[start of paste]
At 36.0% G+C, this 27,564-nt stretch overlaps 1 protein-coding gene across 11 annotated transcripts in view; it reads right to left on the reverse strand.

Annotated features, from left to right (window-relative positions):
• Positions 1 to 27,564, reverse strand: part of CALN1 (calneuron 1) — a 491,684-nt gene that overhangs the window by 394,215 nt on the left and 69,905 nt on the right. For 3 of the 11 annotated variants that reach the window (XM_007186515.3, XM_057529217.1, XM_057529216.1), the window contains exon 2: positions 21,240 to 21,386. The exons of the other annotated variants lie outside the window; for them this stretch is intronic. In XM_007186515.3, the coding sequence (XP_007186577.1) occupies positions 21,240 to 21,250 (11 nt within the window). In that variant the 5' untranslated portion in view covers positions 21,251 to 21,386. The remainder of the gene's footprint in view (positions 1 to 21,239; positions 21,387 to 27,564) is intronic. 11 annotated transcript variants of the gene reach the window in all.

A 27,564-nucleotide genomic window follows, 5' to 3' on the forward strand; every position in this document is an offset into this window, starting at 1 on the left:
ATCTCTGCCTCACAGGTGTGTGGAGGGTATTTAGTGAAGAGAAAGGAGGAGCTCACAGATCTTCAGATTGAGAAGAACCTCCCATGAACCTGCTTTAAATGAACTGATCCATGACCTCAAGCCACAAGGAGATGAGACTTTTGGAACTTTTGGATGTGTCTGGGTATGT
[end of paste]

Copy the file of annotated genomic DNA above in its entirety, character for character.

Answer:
At 36.0% G+C, this 27,564-nt stretch overlaps 1 protein-coding gene across 11 annotated transcripts in view; it reads right to left on the reverse strand.

Annotated features, from left to right (window-relative positions):
• Positions 1 to 27,564, reverse strand: part of CALN1 (calneuron 1) — a 491,684-nt gene that overhangs the window by 394,215 nt on the left and 69,905 nt on the right. For 3 of the 11 annotated variants that reach the window (XM_007186515.3, XM_057529217.1, XM_057529216.1), the window contains exon 2: positions 21,240 to 21,386. The exons of the other annotated variants lie outside the window; for them this stretch is intronic. In XM_007186515.3, the coding sequence (XP_007186577.1) occupies positions 21,240 to 21,250 (11 nt within the window). In that variant the 5' untranslated portion in view covers positions 21,251 to 21,386. The remainder of the gene's footprint in view (positions 1 to 21,239; positions 21,387 to 27,564) is intronic. 11 annotated transcript variants of the gene reach the window in all.

A 27,564-nucleotide genomic window follows, 5' to 3' on the forward strand; every position in this document is an offset into this window, starting at 1 on the left:
ATCTCTGCCTCACAGGTGTGTGGAGGGTATTTAGTGAAGAGAAAGGAGGAGCTCACAGATCTTCAGATTGAGAAGAACCTCCCATGAACCTGCTTTAAATGAACTGATCCATGACCTCAAGCCACAAGGAGATGAGACTTTTGGAACTTTTGGATGTGTCTGGGTATGT